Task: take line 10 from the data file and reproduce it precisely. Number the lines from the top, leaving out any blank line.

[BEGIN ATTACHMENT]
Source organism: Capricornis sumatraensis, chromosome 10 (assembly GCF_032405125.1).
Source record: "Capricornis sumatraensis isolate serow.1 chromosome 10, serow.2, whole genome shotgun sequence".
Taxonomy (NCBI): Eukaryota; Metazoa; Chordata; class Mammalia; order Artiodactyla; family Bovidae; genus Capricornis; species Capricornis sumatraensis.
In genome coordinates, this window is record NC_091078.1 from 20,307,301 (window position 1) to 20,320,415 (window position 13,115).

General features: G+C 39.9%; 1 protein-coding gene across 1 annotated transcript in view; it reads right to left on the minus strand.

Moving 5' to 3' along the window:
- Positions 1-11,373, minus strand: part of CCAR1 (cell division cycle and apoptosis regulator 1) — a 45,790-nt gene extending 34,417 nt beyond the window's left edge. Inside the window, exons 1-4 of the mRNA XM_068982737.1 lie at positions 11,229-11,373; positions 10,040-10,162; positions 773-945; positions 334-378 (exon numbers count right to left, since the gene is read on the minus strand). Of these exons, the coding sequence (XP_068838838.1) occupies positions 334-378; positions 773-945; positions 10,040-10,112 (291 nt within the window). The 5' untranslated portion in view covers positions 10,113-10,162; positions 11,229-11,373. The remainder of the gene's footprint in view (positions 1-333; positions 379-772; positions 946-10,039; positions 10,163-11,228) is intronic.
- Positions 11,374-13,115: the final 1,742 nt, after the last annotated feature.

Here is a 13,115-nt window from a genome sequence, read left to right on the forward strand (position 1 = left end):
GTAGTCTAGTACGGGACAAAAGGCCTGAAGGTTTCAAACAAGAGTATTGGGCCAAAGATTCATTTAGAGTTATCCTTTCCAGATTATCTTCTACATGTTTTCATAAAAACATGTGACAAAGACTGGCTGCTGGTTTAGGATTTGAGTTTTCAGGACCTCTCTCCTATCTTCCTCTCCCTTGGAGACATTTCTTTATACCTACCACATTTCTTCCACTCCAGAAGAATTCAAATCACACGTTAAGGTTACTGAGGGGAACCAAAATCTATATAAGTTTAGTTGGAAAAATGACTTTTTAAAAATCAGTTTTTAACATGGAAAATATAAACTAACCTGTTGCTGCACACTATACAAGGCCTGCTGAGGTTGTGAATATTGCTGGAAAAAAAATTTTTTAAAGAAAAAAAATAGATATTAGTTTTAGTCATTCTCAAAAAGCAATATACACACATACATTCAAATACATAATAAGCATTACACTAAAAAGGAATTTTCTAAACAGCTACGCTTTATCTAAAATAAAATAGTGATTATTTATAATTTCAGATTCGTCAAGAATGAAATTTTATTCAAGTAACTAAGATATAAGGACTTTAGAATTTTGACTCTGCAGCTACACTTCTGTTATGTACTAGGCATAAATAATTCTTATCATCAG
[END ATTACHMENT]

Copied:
GTAGTCTAGTACGGGACAAAAGGCCTGAAGGTTTCAAACAAGAGTATTGGGCCAAAGATTCATTTAGAGTTATCCTTTCCAGATTATCTTCTACATGTTTTCATAAAAACATGTGACAAAGACTGGCTGCTGGTTTAGGATTTGAGTTTTCAGGACCTCTCTCCTATCTTCCTCTCCCTTGGAGACATTTCTTTATACCTACCACATTTCTTCCACTCCAGAAGAATTCAAATCACACGTTAAGGTTACTGAGGGGAACCAAAATCTATATAAGTTTAGTTGGAAAAATGACTTTTTAAAAATCAGTTTTTAACATGGAAAATATAAACTAACCTGTTGCTGCACACTATACAAGGCCTGCTGAGGTTGTGAATATTGCTGGAAAAAAAATTTTTTAAAGAAAAAAAATAGATATTAGTTTTAGTCATTCTCAAAAAGCAATATACACACATACATTCAAATACATAATAAGCATTACACTAAAAAGGAATTTTCTAAACAGCTACGCTTTATCTAAAATAAAATAGTGATTATTTATAATTTCAGATTCGTCAAGAATGAAATTTTATTCAAGTAACTAAGATATAAGGACTTTAGAATTTTGACTCTGCAGCTACACTTCTGTTATGTACTAGGCATAAATAATTCTTATCATCAG